The train leaves Golmud at about 2,800 metres above sea level, winds through the towering Tanggula Mountain Pass at 5,072 metres, and finally arrives in Lhasa at 3,650 metres.
The trains running on the "roof of the world" will be driven by engines made by US-based General Electric (GE).
The Tibet Autonomous Region's tourism administration estimated that an additional 3,000 to 4,000 tourists would arrive in Tibet daily once the Qinghai-Tibet Railway begins operation.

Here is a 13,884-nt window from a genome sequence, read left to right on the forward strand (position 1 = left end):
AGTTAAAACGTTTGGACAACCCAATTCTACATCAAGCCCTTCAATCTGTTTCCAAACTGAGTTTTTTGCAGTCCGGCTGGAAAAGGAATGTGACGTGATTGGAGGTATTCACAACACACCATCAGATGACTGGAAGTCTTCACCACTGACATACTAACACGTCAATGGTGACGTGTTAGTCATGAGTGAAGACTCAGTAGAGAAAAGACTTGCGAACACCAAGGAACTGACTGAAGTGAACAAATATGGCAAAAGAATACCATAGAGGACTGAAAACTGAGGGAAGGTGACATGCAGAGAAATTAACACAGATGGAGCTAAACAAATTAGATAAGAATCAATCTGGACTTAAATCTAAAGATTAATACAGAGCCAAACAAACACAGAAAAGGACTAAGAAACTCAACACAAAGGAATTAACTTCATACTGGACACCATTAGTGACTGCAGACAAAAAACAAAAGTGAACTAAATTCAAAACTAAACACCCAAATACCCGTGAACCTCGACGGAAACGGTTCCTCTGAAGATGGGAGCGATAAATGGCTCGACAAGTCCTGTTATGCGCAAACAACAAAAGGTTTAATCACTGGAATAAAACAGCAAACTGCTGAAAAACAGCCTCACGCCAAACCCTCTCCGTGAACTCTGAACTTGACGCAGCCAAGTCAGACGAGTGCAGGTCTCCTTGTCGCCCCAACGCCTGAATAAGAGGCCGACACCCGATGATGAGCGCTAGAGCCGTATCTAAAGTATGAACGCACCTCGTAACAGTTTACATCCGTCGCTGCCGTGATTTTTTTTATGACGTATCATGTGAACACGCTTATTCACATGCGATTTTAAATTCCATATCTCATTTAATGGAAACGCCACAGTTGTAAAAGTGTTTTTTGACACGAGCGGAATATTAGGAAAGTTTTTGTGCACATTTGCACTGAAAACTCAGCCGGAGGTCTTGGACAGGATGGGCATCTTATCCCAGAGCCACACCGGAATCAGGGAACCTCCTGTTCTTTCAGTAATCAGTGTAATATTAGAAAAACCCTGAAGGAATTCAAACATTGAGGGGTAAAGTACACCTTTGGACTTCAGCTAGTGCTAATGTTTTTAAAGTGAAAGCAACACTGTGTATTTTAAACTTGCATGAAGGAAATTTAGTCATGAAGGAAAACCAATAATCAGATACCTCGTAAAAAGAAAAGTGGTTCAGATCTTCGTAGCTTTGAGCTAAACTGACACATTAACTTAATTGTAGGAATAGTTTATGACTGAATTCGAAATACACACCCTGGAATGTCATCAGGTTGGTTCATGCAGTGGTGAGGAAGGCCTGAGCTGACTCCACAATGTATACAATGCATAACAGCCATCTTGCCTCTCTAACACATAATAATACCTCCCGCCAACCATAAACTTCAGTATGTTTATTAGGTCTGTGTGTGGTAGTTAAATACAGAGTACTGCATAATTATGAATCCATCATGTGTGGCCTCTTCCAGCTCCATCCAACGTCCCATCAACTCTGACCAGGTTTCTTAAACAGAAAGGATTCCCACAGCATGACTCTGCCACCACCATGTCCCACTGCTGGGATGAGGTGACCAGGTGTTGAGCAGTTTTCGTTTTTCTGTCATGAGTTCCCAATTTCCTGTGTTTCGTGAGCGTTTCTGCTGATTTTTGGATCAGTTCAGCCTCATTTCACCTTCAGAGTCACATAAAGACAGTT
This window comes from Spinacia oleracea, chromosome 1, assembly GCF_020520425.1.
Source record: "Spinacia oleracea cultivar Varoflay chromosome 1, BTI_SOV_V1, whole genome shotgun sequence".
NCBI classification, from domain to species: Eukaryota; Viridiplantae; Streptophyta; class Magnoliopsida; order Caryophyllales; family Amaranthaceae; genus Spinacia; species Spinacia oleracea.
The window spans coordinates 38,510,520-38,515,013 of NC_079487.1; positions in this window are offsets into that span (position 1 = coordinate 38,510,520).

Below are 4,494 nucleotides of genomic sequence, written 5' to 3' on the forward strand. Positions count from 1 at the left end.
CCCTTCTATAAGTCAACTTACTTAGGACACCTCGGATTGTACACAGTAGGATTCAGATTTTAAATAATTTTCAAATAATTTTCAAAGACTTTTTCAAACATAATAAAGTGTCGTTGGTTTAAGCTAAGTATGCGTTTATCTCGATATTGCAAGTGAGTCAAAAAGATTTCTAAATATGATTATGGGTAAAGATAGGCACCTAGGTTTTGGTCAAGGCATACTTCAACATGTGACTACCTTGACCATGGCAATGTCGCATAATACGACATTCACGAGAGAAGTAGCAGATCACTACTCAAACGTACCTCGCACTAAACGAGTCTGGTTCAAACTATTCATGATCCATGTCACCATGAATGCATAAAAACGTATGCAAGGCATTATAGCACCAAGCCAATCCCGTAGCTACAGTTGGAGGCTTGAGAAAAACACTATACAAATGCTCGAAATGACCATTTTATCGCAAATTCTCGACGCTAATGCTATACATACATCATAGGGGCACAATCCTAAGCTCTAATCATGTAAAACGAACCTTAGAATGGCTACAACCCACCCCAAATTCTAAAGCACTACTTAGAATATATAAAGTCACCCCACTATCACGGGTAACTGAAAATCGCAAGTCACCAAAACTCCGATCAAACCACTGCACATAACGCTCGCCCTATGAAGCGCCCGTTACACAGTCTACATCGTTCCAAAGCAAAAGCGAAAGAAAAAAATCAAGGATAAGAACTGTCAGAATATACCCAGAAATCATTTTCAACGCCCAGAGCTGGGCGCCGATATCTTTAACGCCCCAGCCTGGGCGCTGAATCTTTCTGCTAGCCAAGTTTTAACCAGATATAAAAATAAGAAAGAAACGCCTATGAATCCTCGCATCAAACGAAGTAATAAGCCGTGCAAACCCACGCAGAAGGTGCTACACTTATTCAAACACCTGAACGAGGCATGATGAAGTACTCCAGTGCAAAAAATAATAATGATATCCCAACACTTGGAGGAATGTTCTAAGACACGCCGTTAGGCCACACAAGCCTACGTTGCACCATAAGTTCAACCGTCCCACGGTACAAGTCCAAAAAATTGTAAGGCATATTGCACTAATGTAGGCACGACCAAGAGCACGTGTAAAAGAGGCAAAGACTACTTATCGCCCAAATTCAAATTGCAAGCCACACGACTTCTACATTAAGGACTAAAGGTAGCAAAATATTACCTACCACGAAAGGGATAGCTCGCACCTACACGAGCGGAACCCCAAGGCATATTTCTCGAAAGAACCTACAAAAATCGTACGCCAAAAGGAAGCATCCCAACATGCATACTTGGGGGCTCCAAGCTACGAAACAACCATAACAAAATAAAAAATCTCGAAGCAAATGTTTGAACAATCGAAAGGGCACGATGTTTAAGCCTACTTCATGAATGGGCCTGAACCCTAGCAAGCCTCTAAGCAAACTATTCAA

Local tourist destinations have taken measures to ensure precious cultural relics don't suffer from the increased numbers. The Potala Palace in Lhasa will restrict the number of daily visitors to 1,800. Namco Lake, another famous tourist spot in Tibet, will give every tourist an eco-friendly bag to collect and remove rubbish. There will be no swimming, fishing or boats allowed on the lake.Full Story